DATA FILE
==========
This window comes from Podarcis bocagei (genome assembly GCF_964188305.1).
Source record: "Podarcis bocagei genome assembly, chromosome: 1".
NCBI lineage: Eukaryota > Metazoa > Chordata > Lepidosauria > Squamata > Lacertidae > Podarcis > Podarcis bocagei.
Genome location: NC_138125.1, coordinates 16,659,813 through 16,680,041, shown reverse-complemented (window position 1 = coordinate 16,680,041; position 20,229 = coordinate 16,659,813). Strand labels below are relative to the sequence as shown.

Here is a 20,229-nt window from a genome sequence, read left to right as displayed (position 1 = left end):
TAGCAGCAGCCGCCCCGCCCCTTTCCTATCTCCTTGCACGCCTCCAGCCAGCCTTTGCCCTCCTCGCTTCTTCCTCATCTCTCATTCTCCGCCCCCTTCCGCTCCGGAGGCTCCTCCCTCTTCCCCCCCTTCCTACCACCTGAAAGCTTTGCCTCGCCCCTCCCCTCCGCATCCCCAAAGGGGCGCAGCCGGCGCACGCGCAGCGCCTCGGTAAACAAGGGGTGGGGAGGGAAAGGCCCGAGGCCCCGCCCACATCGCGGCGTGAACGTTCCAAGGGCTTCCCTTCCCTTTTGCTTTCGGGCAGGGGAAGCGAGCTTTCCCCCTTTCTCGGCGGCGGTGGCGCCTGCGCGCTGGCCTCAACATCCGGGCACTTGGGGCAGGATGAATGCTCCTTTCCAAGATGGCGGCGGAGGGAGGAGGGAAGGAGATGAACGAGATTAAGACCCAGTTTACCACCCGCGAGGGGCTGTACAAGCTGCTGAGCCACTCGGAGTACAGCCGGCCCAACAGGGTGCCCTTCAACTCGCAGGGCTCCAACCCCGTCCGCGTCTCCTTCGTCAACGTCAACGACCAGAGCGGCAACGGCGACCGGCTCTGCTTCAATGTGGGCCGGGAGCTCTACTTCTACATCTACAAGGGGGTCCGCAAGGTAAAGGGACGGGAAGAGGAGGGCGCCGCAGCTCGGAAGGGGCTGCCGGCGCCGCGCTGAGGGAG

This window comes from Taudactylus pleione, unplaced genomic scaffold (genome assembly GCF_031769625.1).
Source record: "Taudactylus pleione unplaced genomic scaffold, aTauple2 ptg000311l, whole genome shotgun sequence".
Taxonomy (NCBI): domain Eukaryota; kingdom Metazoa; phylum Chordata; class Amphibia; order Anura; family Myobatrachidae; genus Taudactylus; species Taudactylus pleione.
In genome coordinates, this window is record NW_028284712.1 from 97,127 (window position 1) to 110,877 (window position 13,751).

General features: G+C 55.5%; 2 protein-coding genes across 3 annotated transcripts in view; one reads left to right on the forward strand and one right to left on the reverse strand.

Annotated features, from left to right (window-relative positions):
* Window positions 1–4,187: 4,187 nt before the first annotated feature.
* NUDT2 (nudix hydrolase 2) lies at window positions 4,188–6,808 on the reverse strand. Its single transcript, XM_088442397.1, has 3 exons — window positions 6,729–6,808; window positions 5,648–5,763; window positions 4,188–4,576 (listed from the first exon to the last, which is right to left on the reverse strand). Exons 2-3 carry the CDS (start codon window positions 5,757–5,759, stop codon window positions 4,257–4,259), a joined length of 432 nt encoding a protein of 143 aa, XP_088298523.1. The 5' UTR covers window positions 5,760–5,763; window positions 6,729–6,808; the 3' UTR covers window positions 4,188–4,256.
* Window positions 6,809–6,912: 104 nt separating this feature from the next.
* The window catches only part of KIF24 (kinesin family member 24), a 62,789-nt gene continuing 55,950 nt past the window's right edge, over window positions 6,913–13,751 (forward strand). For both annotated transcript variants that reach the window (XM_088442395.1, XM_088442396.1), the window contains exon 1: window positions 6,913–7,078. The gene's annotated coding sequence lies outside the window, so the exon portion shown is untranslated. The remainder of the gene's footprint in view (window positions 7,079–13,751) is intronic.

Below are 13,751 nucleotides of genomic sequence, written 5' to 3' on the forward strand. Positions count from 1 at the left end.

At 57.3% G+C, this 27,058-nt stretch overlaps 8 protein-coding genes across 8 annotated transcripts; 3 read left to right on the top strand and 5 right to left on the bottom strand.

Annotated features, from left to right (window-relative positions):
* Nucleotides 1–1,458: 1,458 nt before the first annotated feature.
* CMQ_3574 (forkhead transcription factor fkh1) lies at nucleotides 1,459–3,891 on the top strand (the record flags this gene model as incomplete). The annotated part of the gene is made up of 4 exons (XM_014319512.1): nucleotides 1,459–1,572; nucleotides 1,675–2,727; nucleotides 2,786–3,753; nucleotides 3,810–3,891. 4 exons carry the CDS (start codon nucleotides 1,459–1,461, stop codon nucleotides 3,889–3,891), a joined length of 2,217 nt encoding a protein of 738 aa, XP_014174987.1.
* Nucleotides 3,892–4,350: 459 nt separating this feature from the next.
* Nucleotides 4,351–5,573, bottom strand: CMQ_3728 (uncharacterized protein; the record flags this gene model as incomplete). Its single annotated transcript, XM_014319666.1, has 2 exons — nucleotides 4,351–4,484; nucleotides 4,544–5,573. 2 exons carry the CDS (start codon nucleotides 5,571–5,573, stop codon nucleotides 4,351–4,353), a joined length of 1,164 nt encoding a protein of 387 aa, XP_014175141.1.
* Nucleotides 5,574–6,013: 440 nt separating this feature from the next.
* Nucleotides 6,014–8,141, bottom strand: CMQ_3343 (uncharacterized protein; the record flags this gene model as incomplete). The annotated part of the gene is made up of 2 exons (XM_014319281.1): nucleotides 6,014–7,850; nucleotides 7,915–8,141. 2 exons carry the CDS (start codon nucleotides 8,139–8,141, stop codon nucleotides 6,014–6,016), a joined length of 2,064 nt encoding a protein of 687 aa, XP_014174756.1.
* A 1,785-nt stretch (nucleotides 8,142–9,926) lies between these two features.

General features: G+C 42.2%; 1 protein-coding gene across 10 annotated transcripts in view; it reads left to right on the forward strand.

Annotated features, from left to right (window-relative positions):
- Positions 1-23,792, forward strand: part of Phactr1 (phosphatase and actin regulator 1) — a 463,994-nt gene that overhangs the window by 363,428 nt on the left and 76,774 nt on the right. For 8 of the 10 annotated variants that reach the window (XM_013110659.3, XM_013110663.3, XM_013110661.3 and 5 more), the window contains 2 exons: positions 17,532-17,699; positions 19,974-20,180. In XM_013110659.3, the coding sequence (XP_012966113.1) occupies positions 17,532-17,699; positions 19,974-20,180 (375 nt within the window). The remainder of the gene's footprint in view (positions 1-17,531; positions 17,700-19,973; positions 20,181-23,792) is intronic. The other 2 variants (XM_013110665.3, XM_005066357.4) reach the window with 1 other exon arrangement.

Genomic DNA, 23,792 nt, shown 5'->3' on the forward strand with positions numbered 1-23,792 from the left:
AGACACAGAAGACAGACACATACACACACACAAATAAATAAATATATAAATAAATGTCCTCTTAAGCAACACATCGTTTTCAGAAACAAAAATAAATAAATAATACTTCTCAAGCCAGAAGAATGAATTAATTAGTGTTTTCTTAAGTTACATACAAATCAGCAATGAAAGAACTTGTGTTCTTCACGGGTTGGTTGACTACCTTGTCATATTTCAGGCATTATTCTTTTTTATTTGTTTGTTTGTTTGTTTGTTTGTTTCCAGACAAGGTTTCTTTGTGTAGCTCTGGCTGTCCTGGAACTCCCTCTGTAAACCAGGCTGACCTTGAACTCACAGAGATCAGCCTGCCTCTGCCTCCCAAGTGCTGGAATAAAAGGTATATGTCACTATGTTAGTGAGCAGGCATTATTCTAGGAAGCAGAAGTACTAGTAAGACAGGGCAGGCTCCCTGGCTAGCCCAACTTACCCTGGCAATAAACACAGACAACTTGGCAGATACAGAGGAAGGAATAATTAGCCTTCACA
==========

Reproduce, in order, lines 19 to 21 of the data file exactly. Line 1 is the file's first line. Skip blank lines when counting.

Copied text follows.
Annotated features, from left to right (window-relative positions):
* Nucleotides 1–1,458: 1,458 nt before the first annotated feature.
* CMQ_3574 (forkhead transcription factor fkh1) lies at nucleotides 1,459–3,891 on the top strand (the record flags this gene model as incomplete). The annotated part of the gene is made up of 4 exons (XM_014319512.1): nucleotides 1,459–1,572; nucleotides 1,675–2,727; nucleotides 2,786–3,753; nucleotides 3,810–3,891. 4 exons carry the CDS (start codon nucleotides 1,459–1,461, stop codon nucleotides 3,889–3,891), a joined length of 2,217 nt encoding a protein of 738 aa, XP_014174987.1.